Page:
If we're lucky, then the key webTitle will only exist on representations of cards. But we can't just assume that, and in many contexts we'd be lucky to find such a descriptive key in the first place; some APIs typically use value as the final key for the value of interest, and a more descriptive key might only be found a few branches higher up in the tree, if at all.

But let's say we are lucky, and webTitle reliably gives us card titles. If we find all of these values, it won't necessarily tell us much more about how cards and their properties are stored. (Are all of the article titles contained in a single array? Or are they nested inside objects which contain other card properties? Are the cards stored in an array? Or an array of arrays? Or an array inside a 'section' object, which itself is in an array of sections? etc.) In this case, looking at the top-level keys doesn't give us too many clues, and expanding the pretty-printed json tree until we can see the various occurrences of webTitle in context leaves us with tens of thousands of rows to scroll through.

It's at this point that I've found jless really comes into its own. jless implements a number of 'vim-inspired' commands for navigating json structures. There are three sets in particular that I've found very useful for solving the challenge I've just described.

Collapse and expand siblings

You can collapse and expand an individual array or object in jless by using the arrow or space keys, or by clicking. But pressing c will collapse the currently focused node and all of its siblings. (Pressing e will expand the node and its siblings.) Using these together, you can rapidly toggle the state of any set of sibling nodes.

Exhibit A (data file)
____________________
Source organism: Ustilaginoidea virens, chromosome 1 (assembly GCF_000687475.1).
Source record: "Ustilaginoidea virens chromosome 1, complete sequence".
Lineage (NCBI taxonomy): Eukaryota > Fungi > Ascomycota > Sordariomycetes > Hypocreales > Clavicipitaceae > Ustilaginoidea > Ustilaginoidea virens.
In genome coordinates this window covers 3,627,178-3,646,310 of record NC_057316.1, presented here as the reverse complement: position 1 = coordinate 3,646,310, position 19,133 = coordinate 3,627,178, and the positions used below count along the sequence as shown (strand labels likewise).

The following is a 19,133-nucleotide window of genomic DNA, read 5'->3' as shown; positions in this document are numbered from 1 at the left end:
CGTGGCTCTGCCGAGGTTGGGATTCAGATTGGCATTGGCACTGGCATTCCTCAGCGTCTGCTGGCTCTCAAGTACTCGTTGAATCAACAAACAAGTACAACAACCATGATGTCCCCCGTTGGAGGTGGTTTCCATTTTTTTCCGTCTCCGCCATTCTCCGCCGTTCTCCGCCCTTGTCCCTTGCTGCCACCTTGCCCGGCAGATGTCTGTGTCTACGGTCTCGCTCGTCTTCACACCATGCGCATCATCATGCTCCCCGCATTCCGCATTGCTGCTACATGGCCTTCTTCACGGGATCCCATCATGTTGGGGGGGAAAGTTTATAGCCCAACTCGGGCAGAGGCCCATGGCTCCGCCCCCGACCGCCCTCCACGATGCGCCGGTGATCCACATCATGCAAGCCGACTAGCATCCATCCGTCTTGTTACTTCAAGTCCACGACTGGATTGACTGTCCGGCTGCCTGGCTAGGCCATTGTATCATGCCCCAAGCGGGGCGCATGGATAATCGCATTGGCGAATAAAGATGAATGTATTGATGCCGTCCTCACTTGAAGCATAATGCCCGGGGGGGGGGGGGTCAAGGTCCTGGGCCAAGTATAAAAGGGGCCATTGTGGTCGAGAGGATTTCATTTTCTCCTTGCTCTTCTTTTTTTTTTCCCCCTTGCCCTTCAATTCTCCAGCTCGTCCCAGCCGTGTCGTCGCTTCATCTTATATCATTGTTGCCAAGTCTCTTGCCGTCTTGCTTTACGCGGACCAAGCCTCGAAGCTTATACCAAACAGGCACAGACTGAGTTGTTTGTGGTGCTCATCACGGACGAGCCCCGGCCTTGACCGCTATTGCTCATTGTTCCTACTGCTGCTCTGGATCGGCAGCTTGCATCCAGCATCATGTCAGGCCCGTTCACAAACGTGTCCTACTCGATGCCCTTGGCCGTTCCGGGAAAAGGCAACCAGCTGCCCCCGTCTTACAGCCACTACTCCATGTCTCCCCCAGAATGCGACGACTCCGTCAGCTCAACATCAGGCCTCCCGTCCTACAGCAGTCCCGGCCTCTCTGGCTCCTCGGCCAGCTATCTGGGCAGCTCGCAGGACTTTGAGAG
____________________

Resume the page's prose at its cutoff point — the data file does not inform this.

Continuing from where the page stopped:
The upshot of this is that you can easily confirm that two nodes are in fact siblings, without having to count indents. It also allows you to explore the contents of a node's siblings, without having to either expand and collapse a lot of nodes individually, or scroll through thousands of lines. If you're anything like me, both of the more 'manual' solutions make it very easy to lose track of your place and your train of thought.

Jump to parent node

H (or, shift+h) will jump the cursor to the parent of the currently focused node. This is helpful especially if you're focused on a node that's part of an array or object with a lot of children. Instead of scrolling up and trying to keep track of indents, you can jump straight to the parent. Combined with c from above, you can very quickly navigate from a given value to the root node by hopping through the tree structurally, rather than navigating by number of lines in the way you'd get with scrolling or using PgUp.

Copying paths

When we're actually doing things with a json object, we almost always need to know how to access the data we're interested in via a path which starts at the root of the object tree. Again, if you're anything like me then reconstructing the path to a particular piece of data visually is an error-prone process.

jless provides three shortcuts which allow you to easily copy the path to the currently focused node:


As with pretty much any new tool which makes extensive use of keyboard shortcuts, it can take a bit of practice before using these commands feels fluid. But at least in my own case I've found that it's really helped me to navigate through complex data structures without losing my bearings. If you decide to give it a go, I hope it works for you, too!


  1. It also works for YAML! But I haven't had any reason to explore complex YAML files yet, so I don't know much about how it works for those. [back to text]

  2. These json files are publicly accessible, so you can query them if you want to, but please note that this is not maintained as a public API as such, so there are no guarantees that the content or structure will be stable over time. If you're interested in building something with Guardian data, you'd be better off looking at the paper's Content API. [back to text]

  3. We can think of a json object as having a tree-like structure. In a tree data structure, the 'leaves' are all the nodes which don't have any 'children' nodes. [back to text]